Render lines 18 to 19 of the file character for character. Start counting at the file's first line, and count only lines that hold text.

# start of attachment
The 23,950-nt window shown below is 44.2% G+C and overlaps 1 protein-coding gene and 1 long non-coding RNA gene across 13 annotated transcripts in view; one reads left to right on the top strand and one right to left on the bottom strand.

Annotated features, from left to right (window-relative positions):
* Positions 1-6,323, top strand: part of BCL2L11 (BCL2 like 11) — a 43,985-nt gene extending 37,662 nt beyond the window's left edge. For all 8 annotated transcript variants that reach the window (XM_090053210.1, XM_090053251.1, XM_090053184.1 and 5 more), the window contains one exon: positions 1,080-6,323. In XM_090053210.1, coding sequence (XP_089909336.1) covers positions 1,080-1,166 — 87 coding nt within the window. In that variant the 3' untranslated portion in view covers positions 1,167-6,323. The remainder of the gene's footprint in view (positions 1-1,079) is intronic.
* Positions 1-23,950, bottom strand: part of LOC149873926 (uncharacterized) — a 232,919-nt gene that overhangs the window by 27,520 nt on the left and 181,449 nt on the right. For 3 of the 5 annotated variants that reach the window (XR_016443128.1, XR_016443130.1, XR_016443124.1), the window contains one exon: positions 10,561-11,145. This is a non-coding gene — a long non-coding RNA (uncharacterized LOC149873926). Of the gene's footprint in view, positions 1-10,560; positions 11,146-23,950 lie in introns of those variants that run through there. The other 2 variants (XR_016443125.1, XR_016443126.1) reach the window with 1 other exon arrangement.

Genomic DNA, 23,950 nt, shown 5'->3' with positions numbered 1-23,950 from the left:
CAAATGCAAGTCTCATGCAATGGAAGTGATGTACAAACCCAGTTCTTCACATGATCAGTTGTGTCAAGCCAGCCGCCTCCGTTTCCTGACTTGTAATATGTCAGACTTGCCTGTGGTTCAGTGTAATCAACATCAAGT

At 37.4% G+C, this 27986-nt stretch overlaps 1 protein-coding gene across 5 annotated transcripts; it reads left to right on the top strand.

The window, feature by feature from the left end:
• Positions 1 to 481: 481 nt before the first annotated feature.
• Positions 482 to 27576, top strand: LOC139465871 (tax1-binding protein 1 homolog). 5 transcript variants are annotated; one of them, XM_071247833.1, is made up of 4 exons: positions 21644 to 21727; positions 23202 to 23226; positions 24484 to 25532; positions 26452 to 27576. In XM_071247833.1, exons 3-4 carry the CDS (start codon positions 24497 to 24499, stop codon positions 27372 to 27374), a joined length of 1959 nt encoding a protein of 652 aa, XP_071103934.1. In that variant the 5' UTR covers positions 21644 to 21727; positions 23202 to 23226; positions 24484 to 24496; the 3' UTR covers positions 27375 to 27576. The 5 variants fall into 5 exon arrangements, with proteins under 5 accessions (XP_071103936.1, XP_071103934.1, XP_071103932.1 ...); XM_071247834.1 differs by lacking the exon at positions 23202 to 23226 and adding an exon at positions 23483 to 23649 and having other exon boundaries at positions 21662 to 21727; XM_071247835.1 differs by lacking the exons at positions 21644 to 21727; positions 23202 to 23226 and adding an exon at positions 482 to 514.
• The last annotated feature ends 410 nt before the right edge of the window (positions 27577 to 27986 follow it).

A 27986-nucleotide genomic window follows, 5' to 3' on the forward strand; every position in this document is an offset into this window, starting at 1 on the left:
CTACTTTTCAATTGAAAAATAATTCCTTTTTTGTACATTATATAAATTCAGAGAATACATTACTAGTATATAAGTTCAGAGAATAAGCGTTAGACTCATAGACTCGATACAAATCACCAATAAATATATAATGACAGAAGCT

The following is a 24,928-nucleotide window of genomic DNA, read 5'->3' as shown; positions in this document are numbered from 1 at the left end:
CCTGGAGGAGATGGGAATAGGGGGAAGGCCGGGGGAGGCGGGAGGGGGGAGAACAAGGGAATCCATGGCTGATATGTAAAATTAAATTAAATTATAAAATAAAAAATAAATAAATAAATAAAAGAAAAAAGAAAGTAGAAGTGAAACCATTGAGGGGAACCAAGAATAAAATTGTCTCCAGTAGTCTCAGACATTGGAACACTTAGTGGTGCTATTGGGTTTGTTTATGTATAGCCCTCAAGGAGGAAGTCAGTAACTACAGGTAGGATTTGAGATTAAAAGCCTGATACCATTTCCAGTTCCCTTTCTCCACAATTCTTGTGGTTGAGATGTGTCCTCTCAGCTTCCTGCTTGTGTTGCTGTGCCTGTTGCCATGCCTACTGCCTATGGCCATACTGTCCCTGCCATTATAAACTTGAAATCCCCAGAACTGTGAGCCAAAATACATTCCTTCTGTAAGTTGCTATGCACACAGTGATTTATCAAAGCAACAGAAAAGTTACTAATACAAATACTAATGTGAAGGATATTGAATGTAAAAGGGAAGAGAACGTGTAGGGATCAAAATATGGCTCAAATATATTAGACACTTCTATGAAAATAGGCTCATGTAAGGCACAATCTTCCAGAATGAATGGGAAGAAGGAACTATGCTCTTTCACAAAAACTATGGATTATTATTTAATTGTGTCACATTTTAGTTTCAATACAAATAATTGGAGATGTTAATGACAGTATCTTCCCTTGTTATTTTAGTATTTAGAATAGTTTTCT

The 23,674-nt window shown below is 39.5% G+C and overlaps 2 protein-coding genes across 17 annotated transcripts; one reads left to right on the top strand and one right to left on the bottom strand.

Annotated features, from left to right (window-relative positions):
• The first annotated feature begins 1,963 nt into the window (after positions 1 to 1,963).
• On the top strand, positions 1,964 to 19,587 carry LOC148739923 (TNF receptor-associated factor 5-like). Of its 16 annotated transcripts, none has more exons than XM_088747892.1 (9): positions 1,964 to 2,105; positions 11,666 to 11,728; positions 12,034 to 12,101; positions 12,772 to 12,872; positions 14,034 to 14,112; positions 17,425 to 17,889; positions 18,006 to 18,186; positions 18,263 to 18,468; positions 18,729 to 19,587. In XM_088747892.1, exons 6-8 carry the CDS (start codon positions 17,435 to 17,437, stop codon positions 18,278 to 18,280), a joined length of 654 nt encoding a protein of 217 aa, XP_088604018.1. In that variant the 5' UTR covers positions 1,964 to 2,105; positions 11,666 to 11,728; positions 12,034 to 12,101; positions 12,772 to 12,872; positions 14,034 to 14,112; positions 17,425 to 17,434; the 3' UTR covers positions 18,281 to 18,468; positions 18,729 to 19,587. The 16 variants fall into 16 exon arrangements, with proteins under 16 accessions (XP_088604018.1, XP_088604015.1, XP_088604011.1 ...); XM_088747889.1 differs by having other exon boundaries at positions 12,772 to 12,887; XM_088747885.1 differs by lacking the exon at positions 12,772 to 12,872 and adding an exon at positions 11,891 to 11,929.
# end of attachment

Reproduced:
• The first annotated feature begins 1,963 nt into the window (after positions 1 to 1,963).
• On the top strand, positions 1,964 to 19,587 carry LOC148739923 (TNF receptor-associated factor 5-like). Of its 16 annotated transcripts, none has more exons than XM_088747892.1 (9): positions 1,964 to 2,105; positions 11,666 to 11,728; positions 12,034 to 12,101; positions 12,772 to 12,872; positions 14,034 to 14,112; positions 17,425 to 17,889; positions 18,006 to 18,186; positions 18,263 to 18,468; positions 18,729 to 19,587. In XM_088747892.1, exons 6-8 carry the CDS (start codon positions 17,435 to 17,437, stop codon positions 18,278 to 18,280), a joined length of 654 nt encoding a protein of 217 aa, XP_088604018.1. In that variant the 5' UTR covers positions 1,964 to 2,105; positions 11,666 to 11,728; positions 12,034 to 12,101; positions 12,772 to 12,872; positions 14,034 to 14,112; positions 17,425 to 17,434; the 3' UTR covers positions 18,281 to 18,468; positions 18,729 to 19,587. The 16 variants fall into 16 exon arrangements, with proteins under 16 accessions (XP_088604018.1, XP_088604015.1, XP_088604011.1 ...); XM_088747889.1 differs by having other exon boundaries at positions 12,772 to 12,887; XM_088747885.1 differs by lacking the exon at positions 12,772 to 12,872 and adding an exon at positions 11,891 to 11,929.